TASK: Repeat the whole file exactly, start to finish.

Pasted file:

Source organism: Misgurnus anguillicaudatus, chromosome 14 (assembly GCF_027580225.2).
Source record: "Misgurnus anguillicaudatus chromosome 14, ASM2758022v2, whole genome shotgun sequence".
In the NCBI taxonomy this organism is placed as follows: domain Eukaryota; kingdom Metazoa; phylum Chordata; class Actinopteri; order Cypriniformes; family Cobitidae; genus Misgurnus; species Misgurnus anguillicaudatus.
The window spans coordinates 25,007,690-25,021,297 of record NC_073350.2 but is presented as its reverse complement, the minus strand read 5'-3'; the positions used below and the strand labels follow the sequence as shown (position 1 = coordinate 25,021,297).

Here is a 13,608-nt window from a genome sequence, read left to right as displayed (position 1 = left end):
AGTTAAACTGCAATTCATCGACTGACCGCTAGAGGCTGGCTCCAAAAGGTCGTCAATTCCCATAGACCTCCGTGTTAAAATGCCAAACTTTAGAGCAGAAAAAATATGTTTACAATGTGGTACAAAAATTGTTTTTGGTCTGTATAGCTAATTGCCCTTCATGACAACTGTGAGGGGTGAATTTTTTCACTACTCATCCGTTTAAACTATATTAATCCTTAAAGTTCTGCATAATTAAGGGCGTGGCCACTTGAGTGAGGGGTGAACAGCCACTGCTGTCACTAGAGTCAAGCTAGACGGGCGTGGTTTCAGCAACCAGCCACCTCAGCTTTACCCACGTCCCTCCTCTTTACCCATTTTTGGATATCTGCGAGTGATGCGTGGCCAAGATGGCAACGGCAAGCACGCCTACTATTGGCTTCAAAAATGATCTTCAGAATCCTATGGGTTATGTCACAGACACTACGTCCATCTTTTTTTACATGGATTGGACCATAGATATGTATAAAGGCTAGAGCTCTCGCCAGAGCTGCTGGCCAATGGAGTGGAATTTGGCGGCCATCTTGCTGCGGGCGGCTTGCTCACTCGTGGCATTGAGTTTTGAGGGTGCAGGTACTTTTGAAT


Source organism: Misgurnus anguillicaudatus, chromosome 14 (assembly GCF_027580225.2).
Source record: "Misgurnus anguillicaudatus chromosome 14, ASM2758022v2, whole genome shotgun sequence".
In the NCBI taxonomy this organism is placed as follows: domain Eukaryota; kingdom Metazoa; phylum Chordata; class Actinopteri; order Cypriniformes; family Cobitidae; genus Misgurnus; species Misgurnus anguillicaudatus.
The window spans coordinates 25,007,690-25,021,297 of record NC_073350.2 but is presented as its reverse complement, the minus strand read 5'-3'; the positions used below and the strand labels follow the sequence as shown (position 1 = coordinate 25,021,297).

Here is a 13,608-nt window from a genome sequence, read left to right as displayed (position 1 = left end):
AGTTAAACTGCAATTCATCGACTGACCGCTAGAGGCTGGCTCCAAAAGGTCGTCAATTCCCATAGACCTCCGTGTTAAAATGCCAAACTTTAGAGCAGAAAAAATATGTTTACAATGTGGTACAAAAATTGTTTTTGGTCTGTATAGCTAATTGCCCTTCATGACAACTGTGAGGGGTGAATTTTTTCACTACTCATCCGTTTAAACTATATTAATCCTTAAAGTTCTGCATAATTAAGGGCGTGGCCACTTGAGTGAGGGGTGAACAGCCACTGCTGTCACTAGAGTCAAGCTAGACGGGCGTGGTTTCAGCAACCAGCCACCTCAGCTTTACCCACGTCCCTCCTCTTTACCCATTTTTGGATATCTGCGAGTGATGCGTGGCCAAGATGGCAACGGCAAGCACGCCTACTATTGGCTTCAAAAATGATCTTCAGAATCCTATGGGTTATGTCACAGACACTACGTCCATCTTTTTTTACATGGATTGGACCATAGATATGTATAAAGGCTAGAGCTCTCGCCAGAGCTGCTGGCCAATGGAGTGGAATTTGGCGGCCATCTTGCTGCGGGCGGCTTGCTCACTCGTGGCATTGAGTTTTGAGGGTGCAGGTACTTTTGAAT